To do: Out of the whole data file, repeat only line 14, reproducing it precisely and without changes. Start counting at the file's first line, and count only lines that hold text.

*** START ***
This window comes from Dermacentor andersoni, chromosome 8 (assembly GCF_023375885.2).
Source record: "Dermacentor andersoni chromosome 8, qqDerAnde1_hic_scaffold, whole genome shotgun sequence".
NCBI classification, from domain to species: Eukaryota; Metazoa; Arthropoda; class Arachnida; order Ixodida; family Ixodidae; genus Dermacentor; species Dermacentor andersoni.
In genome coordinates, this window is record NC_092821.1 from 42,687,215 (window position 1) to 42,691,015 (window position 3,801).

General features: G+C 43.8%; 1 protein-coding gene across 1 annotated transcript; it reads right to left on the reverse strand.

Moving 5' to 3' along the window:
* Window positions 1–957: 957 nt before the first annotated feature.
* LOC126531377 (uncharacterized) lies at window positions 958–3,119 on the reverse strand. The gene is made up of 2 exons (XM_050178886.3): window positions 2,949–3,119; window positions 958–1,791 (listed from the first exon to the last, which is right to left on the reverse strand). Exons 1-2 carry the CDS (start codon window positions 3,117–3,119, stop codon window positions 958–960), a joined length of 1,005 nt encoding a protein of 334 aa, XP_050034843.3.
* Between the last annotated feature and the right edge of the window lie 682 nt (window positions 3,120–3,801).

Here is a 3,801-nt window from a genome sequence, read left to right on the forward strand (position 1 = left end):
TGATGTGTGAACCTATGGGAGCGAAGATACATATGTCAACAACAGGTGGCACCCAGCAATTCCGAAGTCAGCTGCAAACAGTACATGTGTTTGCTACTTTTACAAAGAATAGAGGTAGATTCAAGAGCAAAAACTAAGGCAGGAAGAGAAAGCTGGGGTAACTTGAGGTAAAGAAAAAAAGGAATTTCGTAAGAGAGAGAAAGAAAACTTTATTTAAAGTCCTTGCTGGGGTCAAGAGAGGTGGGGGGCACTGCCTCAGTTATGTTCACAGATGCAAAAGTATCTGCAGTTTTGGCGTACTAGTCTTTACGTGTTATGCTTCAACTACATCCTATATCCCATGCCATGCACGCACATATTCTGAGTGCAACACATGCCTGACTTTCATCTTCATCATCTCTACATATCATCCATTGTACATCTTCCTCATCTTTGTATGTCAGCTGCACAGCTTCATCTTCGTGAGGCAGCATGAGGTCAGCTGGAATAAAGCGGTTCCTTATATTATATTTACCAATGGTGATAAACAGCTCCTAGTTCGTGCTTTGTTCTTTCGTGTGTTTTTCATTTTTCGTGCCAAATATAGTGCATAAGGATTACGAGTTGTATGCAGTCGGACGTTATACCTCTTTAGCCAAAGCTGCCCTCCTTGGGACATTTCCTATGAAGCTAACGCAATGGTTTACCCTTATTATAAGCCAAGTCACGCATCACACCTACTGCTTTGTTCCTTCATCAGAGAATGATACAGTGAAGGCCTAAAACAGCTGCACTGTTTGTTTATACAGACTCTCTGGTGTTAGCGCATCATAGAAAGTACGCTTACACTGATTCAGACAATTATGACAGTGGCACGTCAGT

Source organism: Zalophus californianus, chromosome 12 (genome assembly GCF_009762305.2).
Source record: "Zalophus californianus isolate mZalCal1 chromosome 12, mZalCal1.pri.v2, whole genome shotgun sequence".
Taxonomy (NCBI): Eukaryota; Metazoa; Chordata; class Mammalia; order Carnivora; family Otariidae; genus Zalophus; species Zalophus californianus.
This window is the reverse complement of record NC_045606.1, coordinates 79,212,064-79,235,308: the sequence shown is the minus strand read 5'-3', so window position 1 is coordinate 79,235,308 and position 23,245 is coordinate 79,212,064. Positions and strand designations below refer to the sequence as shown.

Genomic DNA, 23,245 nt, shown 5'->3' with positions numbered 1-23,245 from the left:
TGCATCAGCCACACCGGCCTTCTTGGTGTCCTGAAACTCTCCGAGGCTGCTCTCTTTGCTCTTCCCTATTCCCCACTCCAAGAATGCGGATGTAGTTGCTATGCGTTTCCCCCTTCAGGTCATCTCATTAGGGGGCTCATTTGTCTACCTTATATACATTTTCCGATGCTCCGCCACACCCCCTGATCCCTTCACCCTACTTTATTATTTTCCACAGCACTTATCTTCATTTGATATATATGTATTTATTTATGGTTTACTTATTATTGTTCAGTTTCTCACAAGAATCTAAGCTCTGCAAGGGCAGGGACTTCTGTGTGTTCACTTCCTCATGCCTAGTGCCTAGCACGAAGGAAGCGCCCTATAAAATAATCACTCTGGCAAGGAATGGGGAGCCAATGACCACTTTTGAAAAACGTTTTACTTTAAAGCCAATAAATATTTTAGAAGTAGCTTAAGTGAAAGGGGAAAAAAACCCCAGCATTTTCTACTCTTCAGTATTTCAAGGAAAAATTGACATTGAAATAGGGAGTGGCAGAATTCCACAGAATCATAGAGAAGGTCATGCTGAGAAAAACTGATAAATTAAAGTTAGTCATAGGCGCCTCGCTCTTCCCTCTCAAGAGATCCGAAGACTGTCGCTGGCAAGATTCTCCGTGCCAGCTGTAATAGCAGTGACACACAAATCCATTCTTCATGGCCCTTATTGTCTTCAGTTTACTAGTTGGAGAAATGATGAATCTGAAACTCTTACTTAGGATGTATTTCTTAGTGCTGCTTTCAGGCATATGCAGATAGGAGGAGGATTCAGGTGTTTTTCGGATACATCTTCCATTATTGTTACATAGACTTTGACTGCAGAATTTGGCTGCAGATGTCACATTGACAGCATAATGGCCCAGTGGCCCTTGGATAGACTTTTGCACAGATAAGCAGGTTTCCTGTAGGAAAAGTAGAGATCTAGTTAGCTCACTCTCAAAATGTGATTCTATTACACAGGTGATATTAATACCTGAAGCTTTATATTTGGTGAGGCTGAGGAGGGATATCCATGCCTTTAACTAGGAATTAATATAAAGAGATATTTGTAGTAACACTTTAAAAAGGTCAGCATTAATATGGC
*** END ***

Taxonomy (NCBI): Eukaryota; Metazoa; Chordata; class Mammalia; order Carnivora; family Otariidae; genus Zalophus; species Zalophus californianus.